Study: New malware strains up in 2014, along with DDoS attacks
Check Point released its annual security study that looks at the state of cybersecurity in 2014.
The average organization saw the download of 106 different unknown malware during every hour of 2014, a number 48 times bigger than 2013's 2.2 downloads per hour.
Moreover, from 2013 to 2014 new malware strains increased by more than 71 percent to 142 million, up from 83 million, according to Check Point's “2015 Security Report.” Of the downloaded malware, the company found that 52 percent of malware was contained in PDFs and three percent in Office files.
The creation of all this new malware might not have anything to do with newfound interest in the darker side of the Web. Instead, malware is becoming easier to create each year, wrote Juliette Rizkallah, vice president of global marketing at Check Point, in an email to SCMagazine.com.
For example, Check Point created 300 new malware strains through the selection of known malware files and by adding a null at the end of each PDF and doc file. The company also modified an unused header section on each executable file.
“This simple procedure turned the known malware into unknown malware, defeating existing signatures,” Rizkallah said. “This is exactly what we are seeing cybercriminals do on targeted networks. It has become very easy to create new malware, and this explains the staggering trend we are witnessing.”
Beyond facing threats of malware infections, Check Point found that cybercriminals' preferred attack vector this year was denial of service attacks. Sixty percent of enterprises experienced one in 2014, as opposed to 23 percent in 2013. The most common attack vector in 2013 was code execution, which came in third this past year after buffer overflow.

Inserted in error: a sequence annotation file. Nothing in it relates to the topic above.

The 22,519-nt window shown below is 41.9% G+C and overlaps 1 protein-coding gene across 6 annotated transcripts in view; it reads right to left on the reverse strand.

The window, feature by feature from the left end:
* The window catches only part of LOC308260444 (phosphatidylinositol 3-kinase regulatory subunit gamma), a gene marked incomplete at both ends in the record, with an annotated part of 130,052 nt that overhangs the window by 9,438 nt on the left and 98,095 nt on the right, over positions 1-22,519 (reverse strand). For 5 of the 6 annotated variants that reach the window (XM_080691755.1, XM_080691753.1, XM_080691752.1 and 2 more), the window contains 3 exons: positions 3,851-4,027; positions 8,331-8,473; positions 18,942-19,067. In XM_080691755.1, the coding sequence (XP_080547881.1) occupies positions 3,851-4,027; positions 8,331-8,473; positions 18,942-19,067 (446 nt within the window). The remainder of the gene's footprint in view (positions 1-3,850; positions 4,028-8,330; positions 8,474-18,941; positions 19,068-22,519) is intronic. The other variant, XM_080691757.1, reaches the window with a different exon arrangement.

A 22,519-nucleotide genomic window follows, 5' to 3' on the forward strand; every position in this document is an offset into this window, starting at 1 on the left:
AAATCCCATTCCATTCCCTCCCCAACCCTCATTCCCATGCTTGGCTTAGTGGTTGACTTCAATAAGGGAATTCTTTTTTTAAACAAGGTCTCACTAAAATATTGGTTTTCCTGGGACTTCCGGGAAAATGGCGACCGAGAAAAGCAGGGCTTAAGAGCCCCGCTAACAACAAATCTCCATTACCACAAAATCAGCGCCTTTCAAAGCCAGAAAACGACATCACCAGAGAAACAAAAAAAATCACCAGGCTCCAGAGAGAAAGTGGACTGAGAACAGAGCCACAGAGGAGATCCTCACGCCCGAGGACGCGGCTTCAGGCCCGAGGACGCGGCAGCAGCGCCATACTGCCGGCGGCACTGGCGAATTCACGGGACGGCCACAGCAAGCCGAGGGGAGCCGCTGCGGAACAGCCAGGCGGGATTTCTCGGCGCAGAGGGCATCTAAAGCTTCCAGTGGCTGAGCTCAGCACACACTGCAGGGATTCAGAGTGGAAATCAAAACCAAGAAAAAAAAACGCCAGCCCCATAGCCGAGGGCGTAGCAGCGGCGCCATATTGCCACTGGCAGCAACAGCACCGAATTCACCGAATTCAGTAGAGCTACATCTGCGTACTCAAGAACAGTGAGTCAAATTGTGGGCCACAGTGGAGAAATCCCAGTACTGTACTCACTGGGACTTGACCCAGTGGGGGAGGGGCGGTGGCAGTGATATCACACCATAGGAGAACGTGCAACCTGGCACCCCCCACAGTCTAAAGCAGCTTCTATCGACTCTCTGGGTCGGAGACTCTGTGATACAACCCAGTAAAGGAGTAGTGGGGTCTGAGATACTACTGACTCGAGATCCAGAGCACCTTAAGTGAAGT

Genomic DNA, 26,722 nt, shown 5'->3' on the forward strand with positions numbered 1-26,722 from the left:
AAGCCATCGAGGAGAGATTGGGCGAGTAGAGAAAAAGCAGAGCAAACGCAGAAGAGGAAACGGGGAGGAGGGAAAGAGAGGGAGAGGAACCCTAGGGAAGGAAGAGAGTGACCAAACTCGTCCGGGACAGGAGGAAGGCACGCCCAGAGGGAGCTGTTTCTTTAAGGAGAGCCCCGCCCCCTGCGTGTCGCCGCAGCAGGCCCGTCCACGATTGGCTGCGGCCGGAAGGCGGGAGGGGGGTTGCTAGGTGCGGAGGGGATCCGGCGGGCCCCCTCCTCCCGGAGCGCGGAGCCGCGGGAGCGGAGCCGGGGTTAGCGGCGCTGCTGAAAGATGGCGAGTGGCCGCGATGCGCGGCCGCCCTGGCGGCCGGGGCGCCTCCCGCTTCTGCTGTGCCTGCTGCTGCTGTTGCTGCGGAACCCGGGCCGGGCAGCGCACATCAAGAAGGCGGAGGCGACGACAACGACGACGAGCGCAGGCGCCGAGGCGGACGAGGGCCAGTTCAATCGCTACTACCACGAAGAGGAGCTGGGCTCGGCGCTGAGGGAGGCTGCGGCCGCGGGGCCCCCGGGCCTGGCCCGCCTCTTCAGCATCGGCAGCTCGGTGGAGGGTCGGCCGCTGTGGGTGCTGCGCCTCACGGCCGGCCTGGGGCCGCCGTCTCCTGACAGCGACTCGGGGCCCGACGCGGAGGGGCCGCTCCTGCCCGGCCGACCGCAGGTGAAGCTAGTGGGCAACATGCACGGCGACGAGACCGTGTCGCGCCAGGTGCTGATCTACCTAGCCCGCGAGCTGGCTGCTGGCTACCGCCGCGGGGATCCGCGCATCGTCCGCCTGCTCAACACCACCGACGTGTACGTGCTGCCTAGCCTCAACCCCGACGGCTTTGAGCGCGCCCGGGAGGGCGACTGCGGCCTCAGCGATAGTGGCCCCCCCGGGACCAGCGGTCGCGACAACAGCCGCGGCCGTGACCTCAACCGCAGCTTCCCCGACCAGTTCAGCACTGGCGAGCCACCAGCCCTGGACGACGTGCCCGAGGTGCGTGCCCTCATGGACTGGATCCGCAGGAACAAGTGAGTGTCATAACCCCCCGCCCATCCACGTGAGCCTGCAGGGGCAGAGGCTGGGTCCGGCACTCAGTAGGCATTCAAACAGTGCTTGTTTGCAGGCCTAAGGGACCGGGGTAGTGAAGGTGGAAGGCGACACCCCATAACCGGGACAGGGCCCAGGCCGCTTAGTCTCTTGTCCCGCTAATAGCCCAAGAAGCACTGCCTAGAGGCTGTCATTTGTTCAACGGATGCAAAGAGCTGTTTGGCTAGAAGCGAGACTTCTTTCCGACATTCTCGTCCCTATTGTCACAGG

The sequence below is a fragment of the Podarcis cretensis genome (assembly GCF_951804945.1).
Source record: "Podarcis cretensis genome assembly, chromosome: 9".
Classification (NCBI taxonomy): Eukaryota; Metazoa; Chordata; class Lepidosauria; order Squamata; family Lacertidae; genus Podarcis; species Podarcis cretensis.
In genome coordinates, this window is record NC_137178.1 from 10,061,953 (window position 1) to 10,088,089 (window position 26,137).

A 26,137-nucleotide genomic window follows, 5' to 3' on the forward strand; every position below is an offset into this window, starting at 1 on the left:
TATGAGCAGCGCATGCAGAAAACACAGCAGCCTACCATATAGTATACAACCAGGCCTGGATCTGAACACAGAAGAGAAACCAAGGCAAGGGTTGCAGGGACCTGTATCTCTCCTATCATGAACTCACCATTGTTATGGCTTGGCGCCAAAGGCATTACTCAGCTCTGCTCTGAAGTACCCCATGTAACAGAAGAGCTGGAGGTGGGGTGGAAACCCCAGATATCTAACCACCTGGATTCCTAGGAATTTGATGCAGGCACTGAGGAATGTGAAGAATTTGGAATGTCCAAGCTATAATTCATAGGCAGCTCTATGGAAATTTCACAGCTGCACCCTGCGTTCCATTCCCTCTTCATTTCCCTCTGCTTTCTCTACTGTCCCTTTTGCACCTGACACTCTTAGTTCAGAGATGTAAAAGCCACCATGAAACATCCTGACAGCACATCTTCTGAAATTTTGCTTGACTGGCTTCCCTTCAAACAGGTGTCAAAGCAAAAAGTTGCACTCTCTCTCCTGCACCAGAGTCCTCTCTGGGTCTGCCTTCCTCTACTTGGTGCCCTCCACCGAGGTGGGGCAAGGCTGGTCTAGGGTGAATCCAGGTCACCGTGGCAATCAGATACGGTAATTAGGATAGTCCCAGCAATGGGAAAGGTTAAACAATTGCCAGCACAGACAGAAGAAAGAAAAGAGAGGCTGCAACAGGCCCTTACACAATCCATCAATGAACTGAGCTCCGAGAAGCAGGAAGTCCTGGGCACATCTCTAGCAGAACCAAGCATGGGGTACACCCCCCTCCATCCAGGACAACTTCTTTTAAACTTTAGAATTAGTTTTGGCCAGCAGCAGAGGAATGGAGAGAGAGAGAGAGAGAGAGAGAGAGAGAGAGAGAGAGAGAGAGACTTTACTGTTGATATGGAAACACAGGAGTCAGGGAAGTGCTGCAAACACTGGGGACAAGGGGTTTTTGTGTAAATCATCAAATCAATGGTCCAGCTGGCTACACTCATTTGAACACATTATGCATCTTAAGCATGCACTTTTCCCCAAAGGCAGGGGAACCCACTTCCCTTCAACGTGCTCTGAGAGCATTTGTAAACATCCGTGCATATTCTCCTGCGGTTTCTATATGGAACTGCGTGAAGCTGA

Forty-eight distributed denial-of-service (DDoS) attacks occurred every day in 2014. Again, Rizkallah attributed this trend to the relative ease with which hacktivists can deploy an attack, especially considering the number of available and cheap online tools.
The study also looked at mobile device security and found that 42 percent of organizations had a mobile security incident cost more than $250,000 in 2014, and 82 percent expected the number of incidents to increase this year. This stat pushed Rizkallah to call “bring your own device,” or BYOD, “bring your own doom."
“The blend of corporate and personal data makes it hard for IT professionals to protect sensitive data and the network in general,” she said. “Mobile security came as an afterthought in the smartphone and tablet explosion in the workplace, and everyone is now playing catch-up to ensure their security infrastructure includes the mobile infrastructure.”
Check Point's study took into account data from its security platforms.